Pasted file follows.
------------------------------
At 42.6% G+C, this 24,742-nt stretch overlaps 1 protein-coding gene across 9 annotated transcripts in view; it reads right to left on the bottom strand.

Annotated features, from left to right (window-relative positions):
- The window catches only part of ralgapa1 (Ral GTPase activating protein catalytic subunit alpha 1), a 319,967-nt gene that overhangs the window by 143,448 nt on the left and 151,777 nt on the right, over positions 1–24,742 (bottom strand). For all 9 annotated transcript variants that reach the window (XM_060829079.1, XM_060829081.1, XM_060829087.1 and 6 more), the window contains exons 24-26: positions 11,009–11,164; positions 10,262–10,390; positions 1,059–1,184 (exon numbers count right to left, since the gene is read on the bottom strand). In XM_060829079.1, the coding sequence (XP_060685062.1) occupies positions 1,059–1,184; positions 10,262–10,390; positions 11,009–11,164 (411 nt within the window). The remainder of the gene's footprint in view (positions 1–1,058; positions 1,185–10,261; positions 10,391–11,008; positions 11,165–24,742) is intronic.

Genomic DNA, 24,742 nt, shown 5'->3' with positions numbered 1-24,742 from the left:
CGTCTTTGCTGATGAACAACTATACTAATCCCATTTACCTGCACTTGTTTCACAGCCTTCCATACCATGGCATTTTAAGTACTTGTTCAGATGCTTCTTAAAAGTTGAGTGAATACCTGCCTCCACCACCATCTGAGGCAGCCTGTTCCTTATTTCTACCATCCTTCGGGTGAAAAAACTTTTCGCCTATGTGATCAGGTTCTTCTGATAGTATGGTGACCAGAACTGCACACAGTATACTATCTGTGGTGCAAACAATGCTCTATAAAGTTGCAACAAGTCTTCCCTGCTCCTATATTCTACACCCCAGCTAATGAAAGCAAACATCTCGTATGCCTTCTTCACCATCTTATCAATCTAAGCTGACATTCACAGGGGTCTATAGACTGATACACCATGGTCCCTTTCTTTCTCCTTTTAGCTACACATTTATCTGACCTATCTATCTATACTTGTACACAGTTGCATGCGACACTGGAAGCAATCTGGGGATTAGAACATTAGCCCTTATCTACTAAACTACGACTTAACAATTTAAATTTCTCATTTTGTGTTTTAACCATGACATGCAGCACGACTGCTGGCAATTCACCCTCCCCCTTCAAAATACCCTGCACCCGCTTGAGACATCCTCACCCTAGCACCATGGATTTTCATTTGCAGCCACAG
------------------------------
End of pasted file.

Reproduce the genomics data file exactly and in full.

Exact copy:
At 42.6% G+C, this 24,742-nt stretch overlaps 1 protein-coding gene across 9 annotated transcripts in view; it reads right to left on the bottom strand.

Annotated features, from left to right (window-relative positions):
- The window catches only part of ralgapa1 (Ral GTPase activating protein catalytic subunit alpha 1), a 319,967-nt gene that overhangs the window by 143,448 nt on the left and 151,777 nt on the right, over positions 1–24,742 (bottom strand). For all 9 annotated transcript variants that reach the window (XM_060829079.1, XM_060829081.1, XM_060829087.1 and 6 more), the window contains exons 24-26: positions 11,009–11,164; positions 10,262–10,390; positions 1,059–1,184 (exon numbers count right to left, since the gene is read on the bottom strand). In XM_060829079.1, the coding sequence (XP_060685062.1) occupies positions 1,059–1,184; positions 10,262–10,390; positions 11,009–11,164 (411 nt within the window). The remainder of the gene's footprint in view (positions 1–1,058; positions 1,185–10,261; positions 10,391–11,008; positions 11,165–24,742) is intronic.

Genomic DNA, 24,742 nt, shown 5'->3' with positions numbered 1-24,742 from the left:
CGTCTTTGCTGATGAACAACTATACTAATCCCATTTACCTGCACTTGTTTCACAGCCTTCCATACCATGGCATTTTAAGTACTTGTTCAGATGCTTCTTAAAAGTTGAGTGAATACCTGCCTCCACCACCATCTGAGGCAGCCTGTTCCTTATTTCTACCATCCTTCGGGTGAAAAAACTTTTCGCCTATGTGATCAGGTTCTTCTGATAGTATGGTGACCAGAACTGCACACAGTATACTATCTGTGGTGCAAACAATGCTCTATAAAGTTGCAACAAGTCTTCCCTGCTCCTATATTCTACACCCCAGCTAATGAAAGCAAACATCTCGTATGCCTTCTTCACCATCTTATCAATCTAAGCTGACATTCACAGGGGTCTATAGACTGATACACCATGGTCCCTTTCTTTCTCCTTTTAGCTACACATTTATCTGACCTATCTATCTATACTTGTACACAGTTGCATGCGACACTGGAAGCAATCTGGGGATTAGAACATTAGCCCTTATCTACTAAACTACGACTTAACAATTTAAATTTCTCATTTTGTGTTTTAACCATGACATGCAGCACGACTGCTGGCAATTCACCCTCCCCCTTCAAAATACCCTGCACCCGCTTGAGACATCCTCACCCTAGCACCATGGATTTTCATTTGCAGCCACAG